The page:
Nvidia is making plans with Meta, OpenAI, Microsoft, and Google to build custom AI chips, Reuters reported. Pictured: Nvidia CEO Jensen Huang.

Nvidia is in talks with tech giants like OpenAI and Google to build custom AI chips.That could pose a threat to custom chip competitors like Broadcom, Reuters reported.It comes as Nvidia seeks to cement its position at the top of the semiconductor production market.

As the AI sector booms, Nvidia has increasingly dominated the niche artificial intelligence chip market. That’s driven the chipmaker’s share price up more than 200% in the last year as companies pay up for its specialized semiconductors.

Now Nvidia, which had a market cap of nearly $1.8 trillion on February 9, is making moves to establish a foothold in the custom AI chip market — and it wants to work with the most powerful tech companies in the world to do just that.

It’s held talks with leaders from Meta, Microsoft, Google, and OpenAI to build custom chips for data centers, two sources told Reuters. The discussions come as Nvidia plans to build a new business division dedicated to designing such chips — and AI processors — for cloud computing companies, multiple sources familiar with Nvidia’s plans told Reuters.

Microsoft, Google, and OpenAI didn’t respond to a request for comment from Business Insider. Meta and Nvidia declined to comment.

Nvidia is knuckling down on creating custom chips in part because enterprises are already looking for semiconductors that address their specific needs — and going to competitors like Broadcom and Marvell Technology for them.

Instead of trying to get their hands on Nvidia’s expensive, highly coveted H100 and A100 graphic processing units, or GPUs, tech companies can work with Nvidia rivals to build chips that can lower their energy consumption, reduce costs, and save time on production.

“If you’re really trying to optimize on things like power, or optimize on cost for your application, you can’t afford to go drop an H100 or A100 in there,” Greg Reichow, general partner at venture capital firm Eclipse Ventures, told Reuters. “You want to have the exact right mixture of compute and just the kind of compute that you need.”

The custom chip market was worth $30 billion in 2023, one analyst told Reuters. And it’s expected to explode by another $10 billion this year and double that in 2025, another said to Reuters.

Any move by Nvidia into the custom chip market bodes ill for other manufacturers.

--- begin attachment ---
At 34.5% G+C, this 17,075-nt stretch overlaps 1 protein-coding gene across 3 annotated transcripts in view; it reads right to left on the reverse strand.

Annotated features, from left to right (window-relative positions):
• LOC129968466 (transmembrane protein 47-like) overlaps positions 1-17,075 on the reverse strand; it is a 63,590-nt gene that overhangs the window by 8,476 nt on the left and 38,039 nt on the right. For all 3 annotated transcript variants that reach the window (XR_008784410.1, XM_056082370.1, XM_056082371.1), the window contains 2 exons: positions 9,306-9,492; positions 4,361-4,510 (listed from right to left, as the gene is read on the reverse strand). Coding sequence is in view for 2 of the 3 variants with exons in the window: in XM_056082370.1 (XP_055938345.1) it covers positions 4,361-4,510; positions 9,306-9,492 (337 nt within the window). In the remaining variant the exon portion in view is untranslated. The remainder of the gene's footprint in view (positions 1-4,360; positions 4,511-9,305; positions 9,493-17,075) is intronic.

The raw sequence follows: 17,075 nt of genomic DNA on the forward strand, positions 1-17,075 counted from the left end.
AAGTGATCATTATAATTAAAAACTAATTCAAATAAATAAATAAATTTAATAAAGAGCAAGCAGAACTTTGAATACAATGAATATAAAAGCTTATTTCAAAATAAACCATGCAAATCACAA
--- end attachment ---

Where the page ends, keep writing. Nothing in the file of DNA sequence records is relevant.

“With Broadcom’s custom silicon business touching $10 billion, and Marvell’s around $2 billion, this is a real threat” to them, Dylan Patel, founder of semiconductor research group SemiAnalysis, told Reuters. “It’s a real big negative — there’s more competition entering the fray.”

Nvidia isn’t just trying to work with major tech companies. According to Reuters, the chip giant has also been in talks with businesses in the telecommunications, automotive, and video game industries.

Nvidia’s success so far has partially been due to a limited supply of its chips, which companies have been scrambling to buy so they can build and train their own AI models. Companies like Meta have been stockpiling Nvidia’s GPUs to get ahead of competitors in the AI space.

To increase global supply, Sam Altman, CEO of OpenAI, announced this week that he aims to raise up to $7 trillion to address the shortage. The face behind ChatGPT is talking to potential investors such as the United Arab Emirates’ government to reach that goal.

Nvidia, too, has plans to address the supply-demand mismatch. Last October, the company said it would build so-called AI factories. CEO Jensen Huang said these will be able to support high-powered training efforts that he believes will make the AI behind cutting-edge machines like autonomous cars smarter. The company is also turning to its own AI to produce its own AI chips faster.

Do you work at Nvidia and have a story to share? Contact BI reporter Aaron Mok at amok@insider.com through a non-work email or encrypted messaging app Signal at 718-710-8200 using a non-work phone.

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